Home > Uncategorized > Billions Of Dollars Spent On NJ Infrastructure “Resilience” Is Already Obsolete, As DEP Fails To Update Regulations To Reflect Climate Science

Billions Of Dollars Spent On NJ Infrastructure “Resilience” Is Already Obsolete, As DEP Fails To Update Regulations To Reflect Climate Science

DEP Stormwater Regulations Are Based On the 100 Year Storm Event

Ida rainfall was a 200 – 500 year event

Statistical frequencies of storm events based on historical data are no longer valid

Billions of Dollars Spent on Resilience Literally Down The Drain

Lambertville, NJ (Hurricane Irene flooding, August 2011). Swan Creek in background.

Lambertville, NJ (Hurricane Irene flooding, August 2011). Swan Creek in background.

[Update below]

NJ Spotlight reporter David Cruz opened Pandora’s box is his interview of Jersey City Mayor Fulop.

Here’s the critical exchange: (emphasis mine)

Cruz intro: This block was the scene of a year long, multi-million dollar sewer pipe replacement project, the City’s attempt at resilient infrastructure. Not so resilient looking, right? …

Cruz to Fulop: Is that a failed project?

Fulop response: No, No. Ida, based on the rainfall we had here in Jersey City and the national weather standards we had a 200 year storm. But the thing about it is that you are seeing 200 year storms very, very frequently.

Cruz: So this is a project, once it was done, it was already obsolete, yea?

Fulop: Well, I don’t know if it was obsolete because the pipes are bigger and can handle more water.

I’ve seen other news reports from NY City that Ida was a 500 year storm.

Regardless of whether it was a 200 year storm or a 500 year storm, the DEP stormwater regulations that determined the engineering design of the Jersey City project (and the size of the pipes) was based on the volume of water from a 100 year storm event.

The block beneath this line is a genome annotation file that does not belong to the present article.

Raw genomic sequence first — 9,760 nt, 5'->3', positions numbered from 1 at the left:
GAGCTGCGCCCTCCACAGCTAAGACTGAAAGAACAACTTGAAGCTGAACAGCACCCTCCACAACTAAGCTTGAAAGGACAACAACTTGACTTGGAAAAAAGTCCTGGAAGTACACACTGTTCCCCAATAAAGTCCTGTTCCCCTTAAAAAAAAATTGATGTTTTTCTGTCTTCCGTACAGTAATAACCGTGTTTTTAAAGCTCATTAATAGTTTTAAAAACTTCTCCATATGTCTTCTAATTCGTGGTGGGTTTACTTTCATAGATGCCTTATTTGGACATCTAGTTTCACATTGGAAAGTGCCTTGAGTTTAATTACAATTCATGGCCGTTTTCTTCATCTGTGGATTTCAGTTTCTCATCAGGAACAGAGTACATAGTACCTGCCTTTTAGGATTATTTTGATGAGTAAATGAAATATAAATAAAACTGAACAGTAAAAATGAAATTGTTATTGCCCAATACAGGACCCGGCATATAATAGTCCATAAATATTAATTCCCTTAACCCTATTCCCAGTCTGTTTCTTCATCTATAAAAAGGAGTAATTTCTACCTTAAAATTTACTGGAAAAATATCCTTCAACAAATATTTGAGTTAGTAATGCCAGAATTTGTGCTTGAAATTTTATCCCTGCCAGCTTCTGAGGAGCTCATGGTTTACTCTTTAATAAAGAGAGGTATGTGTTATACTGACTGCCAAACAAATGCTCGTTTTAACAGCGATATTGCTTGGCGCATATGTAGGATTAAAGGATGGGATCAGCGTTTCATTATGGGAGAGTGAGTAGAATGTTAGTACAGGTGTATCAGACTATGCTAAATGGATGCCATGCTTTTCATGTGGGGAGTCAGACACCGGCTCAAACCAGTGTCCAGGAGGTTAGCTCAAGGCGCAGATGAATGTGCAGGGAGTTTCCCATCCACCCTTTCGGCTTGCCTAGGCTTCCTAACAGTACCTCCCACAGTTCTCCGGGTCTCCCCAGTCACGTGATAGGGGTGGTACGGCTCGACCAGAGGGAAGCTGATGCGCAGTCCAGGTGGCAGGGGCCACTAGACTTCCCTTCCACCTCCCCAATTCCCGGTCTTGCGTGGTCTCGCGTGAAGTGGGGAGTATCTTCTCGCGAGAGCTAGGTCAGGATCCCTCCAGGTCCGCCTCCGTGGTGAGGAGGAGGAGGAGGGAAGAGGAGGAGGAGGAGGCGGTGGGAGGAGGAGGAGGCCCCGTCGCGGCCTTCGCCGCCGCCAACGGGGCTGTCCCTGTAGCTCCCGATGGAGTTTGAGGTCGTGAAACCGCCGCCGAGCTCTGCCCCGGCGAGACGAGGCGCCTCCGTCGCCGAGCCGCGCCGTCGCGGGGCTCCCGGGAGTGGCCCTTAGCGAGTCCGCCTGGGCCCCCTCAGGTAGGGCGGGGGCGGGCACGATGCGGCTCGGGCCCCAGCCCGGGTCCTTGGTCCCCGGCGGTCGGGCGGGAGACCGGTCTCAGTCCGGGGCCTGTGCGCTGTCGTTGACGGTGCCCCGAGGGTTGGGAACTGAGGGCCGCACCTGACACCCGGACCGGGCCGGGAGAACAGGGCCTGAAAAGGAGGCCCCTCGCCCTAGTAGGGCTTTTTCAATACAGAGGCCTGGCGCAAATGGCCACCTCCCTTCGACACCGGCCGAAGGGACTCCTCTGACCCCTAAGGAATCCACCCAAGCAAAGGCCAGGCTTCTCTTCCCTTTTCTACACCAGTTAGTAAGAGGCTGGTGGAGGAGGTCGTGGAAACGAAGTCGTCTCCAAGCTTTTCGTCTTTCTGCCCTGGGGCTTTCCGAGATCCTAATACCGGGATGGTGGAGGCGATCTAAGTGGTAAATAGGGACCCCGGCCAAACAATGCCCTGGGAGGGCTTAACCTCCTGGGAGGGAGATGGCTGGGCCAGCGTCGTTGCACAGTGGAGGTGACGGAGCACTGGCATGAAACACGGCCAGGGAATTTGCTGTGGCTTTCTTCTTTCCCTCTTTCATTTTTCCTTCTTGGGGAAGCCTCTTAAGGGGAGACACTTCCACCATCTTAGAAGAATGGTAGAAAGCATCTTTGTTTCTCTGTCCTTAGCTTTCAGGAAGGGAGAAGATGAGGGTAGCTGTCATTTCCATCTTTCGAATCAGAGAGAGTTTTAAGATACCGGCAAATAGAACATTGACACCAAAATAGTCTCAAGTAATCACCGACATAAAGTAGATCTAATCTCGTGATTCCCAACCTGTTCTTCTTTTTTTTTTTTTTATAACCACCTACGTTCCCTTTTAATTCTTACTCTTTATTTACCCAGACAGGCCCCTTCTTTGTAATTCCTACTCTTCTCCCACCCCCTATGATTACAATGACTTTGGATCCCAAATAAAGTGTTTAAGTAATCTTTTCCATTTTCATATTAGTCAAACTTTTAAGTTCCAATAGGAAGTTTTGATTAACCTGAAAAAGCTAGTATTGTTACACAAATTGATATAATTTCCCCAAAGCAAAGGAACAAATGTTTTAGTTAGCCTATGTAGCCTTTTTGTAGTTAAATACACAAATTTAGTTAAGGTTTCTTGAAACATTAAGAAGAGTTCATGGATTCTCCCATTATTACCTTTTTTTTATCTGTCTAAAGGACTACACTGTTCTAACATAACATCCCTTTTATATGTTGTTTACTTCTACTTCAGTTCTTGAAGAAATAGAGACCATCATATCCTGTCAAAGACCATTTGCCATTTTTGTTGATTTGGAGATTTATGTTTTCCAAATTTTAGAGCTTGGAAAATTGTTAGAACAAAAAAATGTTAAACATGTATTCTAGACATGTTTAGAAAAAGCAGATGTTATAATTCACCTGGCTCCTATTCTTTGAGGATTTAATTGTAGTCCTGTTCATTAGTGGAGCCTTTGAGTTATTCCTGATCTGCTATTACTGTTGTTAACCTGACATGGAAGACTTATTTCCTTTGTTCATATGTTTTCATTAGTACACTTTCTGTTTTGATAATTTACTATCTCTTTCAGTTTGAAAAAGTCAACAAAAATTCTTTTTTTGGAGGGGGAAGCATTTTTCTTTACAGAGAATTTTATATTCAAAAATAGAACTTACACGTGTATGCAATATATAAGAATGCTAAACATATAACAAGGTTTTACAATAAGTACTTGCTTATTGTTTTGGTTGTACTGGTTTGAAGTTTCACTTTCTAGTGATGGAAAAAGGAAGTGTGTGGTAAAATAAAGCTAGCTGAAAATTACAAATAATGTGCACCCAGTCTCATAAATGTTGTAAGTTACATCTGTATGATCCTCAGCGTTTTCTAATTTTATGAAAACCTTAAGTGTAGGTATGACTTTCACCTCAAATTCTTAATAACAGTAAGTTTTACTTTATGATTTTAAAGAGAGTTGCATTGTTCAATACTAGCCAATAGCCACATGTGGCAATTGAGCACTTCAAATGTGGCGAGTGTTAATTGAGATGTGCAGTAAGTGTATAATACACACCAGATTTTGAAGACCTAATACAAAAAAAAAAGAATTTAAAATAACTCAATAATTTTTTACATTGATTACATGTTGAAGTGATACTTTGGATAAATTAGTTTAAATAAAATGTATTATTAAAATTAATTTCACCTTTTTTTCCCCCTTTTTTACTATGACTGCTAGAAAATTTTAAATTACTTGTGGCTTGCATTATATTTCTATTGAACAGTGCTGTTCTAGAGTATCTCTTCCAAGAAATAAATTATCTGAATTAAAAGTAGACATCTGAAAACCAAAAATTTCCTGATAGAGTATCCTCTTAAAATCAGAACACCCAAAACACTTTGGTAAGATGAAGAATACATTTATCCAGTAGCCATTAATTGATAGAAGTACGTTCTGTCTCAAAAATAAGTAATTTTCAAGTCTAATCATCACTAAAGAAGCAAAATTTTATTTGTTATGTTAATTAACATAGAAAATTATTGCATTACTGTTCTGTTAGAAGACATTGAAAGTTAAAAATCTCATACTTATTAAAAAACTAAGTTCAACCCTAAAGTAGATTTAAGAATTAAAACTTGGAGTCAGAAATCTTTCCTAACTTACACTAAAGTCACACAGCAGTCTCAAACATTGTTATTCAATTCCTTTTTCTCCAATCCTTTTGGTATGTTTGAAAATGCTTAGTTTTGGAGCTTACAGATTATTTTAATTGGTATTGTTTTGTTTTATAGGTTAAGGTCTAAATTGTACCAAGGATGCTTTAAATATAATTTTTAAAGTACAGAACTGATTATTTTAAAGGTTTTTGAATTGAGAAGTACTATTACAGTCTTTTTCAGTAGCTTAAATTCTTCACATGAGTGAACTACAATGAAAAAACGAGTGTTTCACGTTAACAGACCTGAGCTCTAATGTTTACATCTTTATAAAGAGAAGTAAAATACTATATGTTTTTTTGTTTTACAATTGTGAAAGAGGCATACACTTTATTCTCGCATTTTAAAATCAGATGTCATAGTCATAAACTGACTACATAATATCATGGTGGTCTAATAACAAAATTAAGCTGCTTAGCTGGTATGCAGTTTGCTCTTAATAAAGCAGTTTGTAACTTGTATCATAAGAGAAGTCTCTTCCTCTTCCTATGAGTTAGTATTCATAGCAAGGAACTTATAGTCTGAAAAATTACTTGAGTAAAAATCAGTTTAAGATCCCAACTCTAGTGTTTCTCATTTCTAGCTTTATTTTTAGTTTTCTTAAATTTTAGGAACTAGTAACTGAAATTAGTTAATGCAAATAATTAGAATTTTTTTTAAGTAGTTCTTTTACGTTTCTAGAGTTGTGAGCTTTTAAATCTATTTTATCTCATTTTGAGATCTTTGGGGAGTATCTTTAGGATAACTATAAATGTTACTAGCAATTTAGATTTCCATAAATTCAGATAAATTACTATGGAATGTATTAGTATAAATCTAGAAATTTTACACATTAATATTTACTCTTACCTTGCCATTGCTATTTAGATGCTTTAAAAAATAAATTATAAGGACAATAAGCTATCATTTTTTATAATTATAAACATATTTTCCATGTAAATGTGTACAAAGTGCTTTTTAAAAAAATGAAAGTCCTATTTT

The Murphy DEP just updated the DEP’s Stormwater Management Best Management Practices (BMP) Manual in April of 2021.

Chapter 5 of the BMP Manual provides the methodology for calculating stormwater volumes and the 100 year storm event, based on the DEP stormwater regulations: (see: N.J.A.C. 7:8-5.7).

The Murphy DEP stormwater BMP update did not consider and was not based upon climate science.

The same 100 year storm event is the basis for other DEP regulations that govern infrastructure projects (flood hazard control act, stream encroachment regulations, flood maps, CAFRA coastal permits, NJPDES, etc). 

Here is the scientific and technical core of the issue (BMP manual, at page 17):

5. Rainfall distribution for the stormwater runoff quantity control design storms: In addition to the rainfall depth, knowing how rain falls during a storm event is important in calculating the peak flow rate of the stormwater runoff generated. Keep in mind that, generally, a precipitation event typically begins with a lighter intensity of rain falling, followed by a period during which rain falls at a higher intensity before gently tapering off. To achieve the goal of estimating rainfall events for design and planning purposes, between 1961 and 1977, NRCS developed synthetic rainfall distributions from historical records from the different regions of the country. These rainfall distributions were based upon the assumption that the rain distribution is bell-shaped, meaning it has less rainfall in the beginning and at the end of the rain event.

Climate science demonstrates that the future will not be like the past (i.e. 1961 – 1977), so statistical frequencies of storm events based on historical data are no longer valid.

DEP and FEMA know this. As I wrote (see: FEMA Flays Murphy DEP Stormwater Proposal)

FEMA flagged many significant and fatal flaws in the DEP proposal, FEMA wrote: (emphasis mine)